Goldfield was a boomtown in the first decade of the 20th century due to the discovery of gold between 1903 and 1940, Goldfield's mines produced more than $86 million. Much of the town was destroyed by a fire in 1923, although several buildings survived and remain today, notably the Goldfield Hotel, the Consolidated Mines Building (the communications center of the town until 1963), and the schoolhouse. Gold exploration still continues in and around the town today.
Gold was discovered at Goldfield in 1902, its year of inception. By 1904 the Goldfield district produced about 800 tons of ore, valued at $2,300,000, 30% of the state's production that year. This remarkable production caused Goldfield to grow rapidly, and it soon became the largest town in the state with about 20,000 people. In its heyday in 1907, Goldfield had 49 saloons, 27 restaurants, 22 hotels, 21 grocers, 17 laundries, 15 barber shops, 14 cigar stores and six bakeries. The professionals included 162 brokers, 84 attorneys, 54 assayers, 40 doctors and 10 undertakers.
One of the most colorful aspects of Goldfield’s gold mining trade was the shady practice known as high grading, a form of thievery by miners who worked in company mines. The methods ranged from concealed pockets in the tail of a miner’s shirt and oversized boots and trick lunch buckets to such devices as the one in which the company blacksmith went in cahoots with the highgrader in an ingenious scheme that worked fine until it was discovered. The blacksmith bored a hole in the miner’s pick handle. During the underground shift the cavity was filled with gold, corked, and a little mud smeared over the end of the handle. When the pick was sent to the blacksmith to be sharpened he took out the gold and later it was shared. Many assayers who set up shop did so to take advantage of the illegal trade. But they were shut down once the powerful mine owners caught on.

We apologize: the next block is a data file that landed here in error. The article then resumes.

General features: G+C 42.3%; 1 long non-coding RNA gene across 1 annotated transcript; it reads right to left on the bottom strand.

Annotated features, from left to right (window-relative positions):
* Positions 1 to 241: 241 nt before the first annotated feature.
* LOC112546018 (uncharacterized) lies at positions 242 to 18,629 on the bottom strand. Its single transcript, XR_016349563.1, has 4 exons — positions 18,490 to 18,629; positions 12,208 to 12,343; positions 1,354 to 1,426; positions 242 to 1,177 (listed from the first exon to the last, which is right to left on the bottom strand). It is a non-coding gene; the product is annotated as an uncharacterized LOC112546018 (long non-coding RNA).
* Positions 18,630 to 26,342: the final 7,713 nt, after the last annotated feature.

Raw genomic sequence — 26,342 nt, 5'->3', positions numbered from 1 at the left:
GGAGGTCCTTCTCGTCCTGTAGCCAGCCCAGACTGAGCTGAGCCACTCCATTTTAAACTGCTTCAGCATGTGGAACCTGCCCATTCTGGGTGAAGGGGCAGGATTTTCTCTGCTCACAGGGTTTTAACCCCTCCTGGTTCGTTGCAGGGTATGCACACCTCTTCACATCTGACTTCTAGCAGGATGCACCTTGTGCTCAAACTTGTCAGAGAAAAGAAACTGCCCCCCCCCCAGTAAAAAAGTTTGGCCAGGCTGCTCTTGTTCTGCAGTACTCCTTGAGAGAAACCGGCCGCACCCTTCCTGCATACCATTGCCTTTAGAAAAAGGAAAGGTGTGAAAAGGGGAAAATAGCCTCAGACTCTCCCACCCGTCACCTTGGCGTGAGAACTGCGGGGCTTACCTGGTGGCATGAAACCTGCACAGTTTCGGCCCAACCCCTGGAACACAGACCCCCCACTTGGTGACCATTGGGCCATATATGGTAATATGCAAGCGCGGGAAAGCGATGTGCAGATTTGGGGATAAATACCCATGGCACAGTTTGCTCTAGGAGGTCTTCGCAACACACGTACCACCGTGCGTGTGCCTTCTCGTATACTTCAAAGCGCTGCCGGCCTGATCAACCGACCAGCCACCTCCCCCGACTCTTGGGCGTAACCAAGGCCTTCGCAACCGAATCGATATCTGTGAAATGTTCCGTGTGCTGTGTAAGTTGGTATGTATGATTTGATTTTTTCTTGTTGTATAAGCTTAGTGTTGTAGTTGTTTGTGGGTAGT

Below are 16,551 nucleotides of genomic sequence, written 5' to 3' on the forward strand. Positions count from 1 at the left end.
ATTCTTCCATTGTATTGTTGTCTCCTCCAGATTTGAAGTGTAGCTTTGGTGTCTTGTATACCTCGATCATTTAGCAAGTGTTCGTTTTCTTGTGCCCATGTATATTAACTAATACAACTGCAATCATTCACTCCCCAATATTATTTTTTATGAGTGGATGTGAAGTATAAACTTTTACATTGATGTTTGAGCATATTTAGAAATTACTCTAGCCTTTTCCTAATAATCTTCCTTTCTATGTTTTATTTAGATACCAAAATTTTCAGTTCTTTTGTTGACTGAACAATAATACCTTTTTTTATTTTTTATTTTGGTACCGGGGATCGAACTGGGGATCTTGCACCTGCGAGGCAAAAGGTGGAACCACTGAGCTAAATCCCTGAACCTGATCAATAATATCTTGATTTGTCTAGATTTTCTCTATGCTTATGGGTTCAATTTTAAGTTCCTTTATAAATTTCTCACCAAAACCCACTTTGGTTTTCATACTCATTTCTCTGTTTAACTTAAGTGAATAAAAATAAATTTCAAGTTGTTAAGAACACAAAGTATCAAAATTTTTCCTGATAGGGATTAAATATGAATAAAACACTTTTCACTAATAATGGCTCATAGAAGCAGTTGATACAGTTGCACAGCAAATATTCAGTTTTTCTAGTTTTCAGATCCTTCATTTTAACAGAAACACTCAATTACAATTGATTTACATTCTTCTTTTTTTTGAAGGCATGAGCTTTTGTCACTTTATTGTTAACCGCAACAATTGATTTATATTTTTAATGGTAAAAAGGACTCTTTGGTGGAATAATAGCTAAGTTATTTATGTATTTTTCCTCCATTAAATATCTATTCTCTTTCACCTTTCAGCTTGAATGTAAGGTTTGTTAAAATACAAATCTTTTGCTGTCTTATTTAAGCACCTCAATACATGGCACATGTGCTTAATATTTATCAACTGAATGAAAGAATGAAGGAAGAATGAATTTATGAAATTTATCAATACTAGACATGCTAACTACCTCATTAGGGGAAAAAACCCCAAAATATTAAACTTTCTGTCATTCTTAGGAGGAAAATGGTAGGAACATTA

One prominent, or notorious, early Goldfield resident was George Graham Rice, a former check forger, newspaperman, and racetrack tipster, turned mining stock promoter. The collapse of his Sullivan Trust Company and its associated mining stocks caused the failure of the Goldfield State Bank in 1907. Rice quickly left Goldfield, but continued to promote mining shares for another quarter-century.
Another prominent resident from 1908 was George Wingfield, one of Nevada's entrepreneurs, in collaboration with his partner George S. Nixon (who was to become a US Senator in 1904), made huge fortunes in Goldfield by forming the Goldfield Consolidated Mining Company. By 1906 they were worth $30 million. Wingfield moved to Reno soon after realizing his great wealth could be spread across northern Nevada and northern California.
Virgil Earp came to Goldfield in 1904. Virgil was hired as a Goldfield deputy sheriff in January 1905. In April, he contracted pneumonia and, after six months of illness, he died on October 18, 1905.
Goldfield reached a peak population of about 20,000 people in 1906 and hosted a lightweight boxing championship match between Joe Gans and Oscar "Battling" Nelson.
In addition to the mines, Goldfield was home to large reduction works. The gold output in 1907 was over $8.4 million, the year in which the town became the county seat; in 1908, output was about $4,880,000. By the 1910 census, its population had declined to 4,838. By 1912, ore production had dropped to $5 million and the largest mining company left town in 1919. In 1923, a fire caused by a moonshine still explosion destroyed most of the town's flammable buildings. Some brick and stone buildings from before the fire remain, including the hotel and the high school. Labor relations during the boom years.
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